Redwater decision reassuring, but we aren’t out of the woodsPembina Institute reacts to the Supreme Court of Canada’s Redwater decision

Jan. 31, 2019

Oilsands tailings. Photo: Jennifer Grant, Pembina Institute

CALGARY – JODI MCNEILL, analyst at the Pembina Institute, made the following statement in response to the Supreme Court's Decision on the Redwater legal case:

"The Supreme Court of Canada has prioritized paying clean up costs before creditors when extractive companies go bankrupt. This outcome reinforces the growing understanding that polluters are responsible for their clean up obligations.

“However, the Supreme Court's decision does not alleviate broader challenges posed by insolvent operations. While the Supreme Court's decision ensures bankrupt companies' remaining assets first go to clean up, those assets are often insufficient to cover full costs. Canadian taxpayers are already paying billions to clean up former operations including the Faro Mine in the Yukon, the Giant Mine in the Northwest Territories, and numerous mines in B.C.

“Over the last five decades Alberta's clean up obligations have steadily grown, and now include over 80,000 inactive oil and gas wells, facilities, and pipelines as well as 1.4 trillion litres in fluid oilsands tailings. The Government of Alberta officially estimates it will cost CAD$57 billion to cleanup these sites, though there are ongoing concerns about the accuracy of this figure. Conversely, only $1.2 billion is currently held in securities to protect the public. 

"There are tools available to reduce the risk exposure of Canadian taxpayers and communities. Before we can chart solutions, however, everyone needs to be on the same page about the problem. The Alberta government has long neglected its obligation to collect and release precise information on oil and gas liabilities. All political parties in the province must make clear commitments on how they will substantively address this issue moving forward.”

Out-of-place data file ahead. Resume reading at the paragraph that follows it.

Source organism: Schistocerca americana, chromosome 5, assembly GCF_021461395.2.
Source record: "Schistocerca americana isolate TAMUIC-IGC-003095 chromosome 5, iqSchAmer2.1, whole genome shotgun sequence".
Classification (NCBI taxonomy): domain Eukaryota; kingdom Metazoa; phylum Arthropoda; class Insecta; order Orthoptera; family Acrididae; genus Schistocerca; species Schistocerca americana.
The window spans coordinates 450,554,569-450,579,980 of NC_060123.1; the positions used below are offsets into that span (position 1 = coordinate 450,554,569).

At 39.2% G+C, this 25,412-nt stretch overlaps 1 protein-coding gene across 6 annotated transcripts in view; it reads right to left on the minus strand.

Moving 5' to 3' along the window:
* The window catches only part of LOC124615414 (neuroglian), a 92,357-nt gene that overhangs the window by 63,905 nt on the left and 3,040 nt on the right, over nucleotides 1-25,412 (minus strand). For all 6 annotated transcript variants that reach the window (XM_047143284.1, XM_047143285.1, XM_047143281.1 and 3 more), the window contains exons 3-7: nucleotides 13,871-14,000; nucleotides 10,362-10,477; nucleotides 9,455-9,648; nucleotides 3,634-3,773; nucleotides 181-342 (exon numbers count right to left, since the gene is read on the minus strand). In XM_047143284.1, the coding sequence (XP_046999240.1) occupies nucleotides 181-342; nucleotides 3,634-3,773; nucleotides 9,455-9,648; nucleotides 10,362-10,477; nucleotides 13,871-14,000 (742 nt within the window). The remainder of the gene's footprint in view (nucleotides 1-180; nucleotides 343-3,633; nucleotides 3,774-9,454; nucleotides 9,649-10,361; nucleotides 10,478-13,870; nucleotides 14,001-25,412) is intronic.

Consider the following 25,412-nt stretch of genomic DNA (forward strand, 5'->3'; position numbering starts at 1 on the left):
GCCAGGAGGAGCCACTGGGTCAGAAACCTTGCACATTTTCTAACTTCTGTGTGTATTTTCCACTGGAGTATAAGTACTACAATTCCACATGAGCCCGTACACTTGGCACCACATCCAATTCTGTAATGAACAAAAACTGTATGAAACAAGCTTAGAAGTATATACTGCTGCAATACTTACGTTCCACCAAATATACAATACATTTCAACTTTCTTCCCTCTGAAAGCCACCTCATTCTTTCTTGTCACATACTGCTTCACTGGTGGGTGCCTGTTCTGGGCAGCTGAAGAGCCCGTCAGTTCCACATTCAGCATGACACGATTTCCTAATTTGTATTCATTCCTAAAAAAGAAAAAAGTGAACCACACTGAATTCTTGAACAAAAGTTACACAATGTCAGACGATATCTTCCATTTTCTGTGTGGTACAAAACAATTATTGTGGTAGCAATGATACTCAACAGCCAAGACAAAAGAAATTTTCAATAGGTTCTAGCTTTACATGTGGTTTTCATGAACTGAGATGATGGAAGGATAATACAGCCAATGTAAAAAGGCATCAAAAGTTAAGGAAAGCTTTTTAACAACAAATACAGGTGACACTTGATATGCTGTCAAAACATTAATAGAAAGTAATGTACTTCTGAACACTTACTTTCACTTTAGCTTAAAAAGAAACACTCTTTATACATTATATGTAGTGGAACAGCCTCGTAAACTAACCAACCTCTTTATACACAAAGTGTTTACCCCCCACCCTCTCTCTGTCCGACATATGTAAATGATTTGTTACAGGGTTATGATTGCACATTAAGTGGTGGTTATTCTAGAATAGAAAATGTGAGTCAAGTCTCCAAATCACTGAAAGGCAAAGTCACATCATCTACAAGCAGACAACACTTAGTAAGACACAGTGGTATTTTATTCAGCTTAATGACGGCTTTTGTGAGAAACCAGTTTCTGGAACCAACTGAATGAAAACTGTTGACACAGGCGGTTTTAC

Michelle Bartleman
Communications Lead, Alberta


Key Facts

  • In 2015 an Alberta-based junior oil and gas company called Redwater Energy Corp. declared bankruptcy. The company’s trustee Grant Thornton LLP then declared it would use the company's remaining assets to pay off the company's creditors before paying for its cleanup obligations. This contradicts provincial regulatory laws enforced by the Alberta Energy Regulator (AER).

  • Grant Thornton LLP's argument was that a clause in the Federal Bankruptcy and Insolvency Act (BIA) contradicts the AER's rules and allows for paying creditors to be prioritized over cleanup.

  • The AER sued Grant Thornton LLP, and in May 2016 Alberta's highest court ruled in favour of the trustee's interpretation of the BIA. The AER then appealed the decision to Canada's Supreme Court. Today, the Supreme Court overturned the original Queen's Bench ruling in favour of the Alberta Energy Regulator.


Blog: The Alberta government has a transparency problem when it comes to oil and gas liabilities (November 2018)

Blog: A liability iceberg in Alberta exposed by the Redwater case (April 2018)

Blog: The catch-22 of the Redwater case (May 2018)

Blog: What does the Redwater case mean for oilsands mines clean-up? (May 2018)


About the Pembina Institute

The Pembina Institute is a non-profit think-tank that advocates for strong, effective policies to support Canada’s clean energy transition. We have offices in Vancouver, Calgary, Edmonton, Ottawa and Toronto. Learn more:


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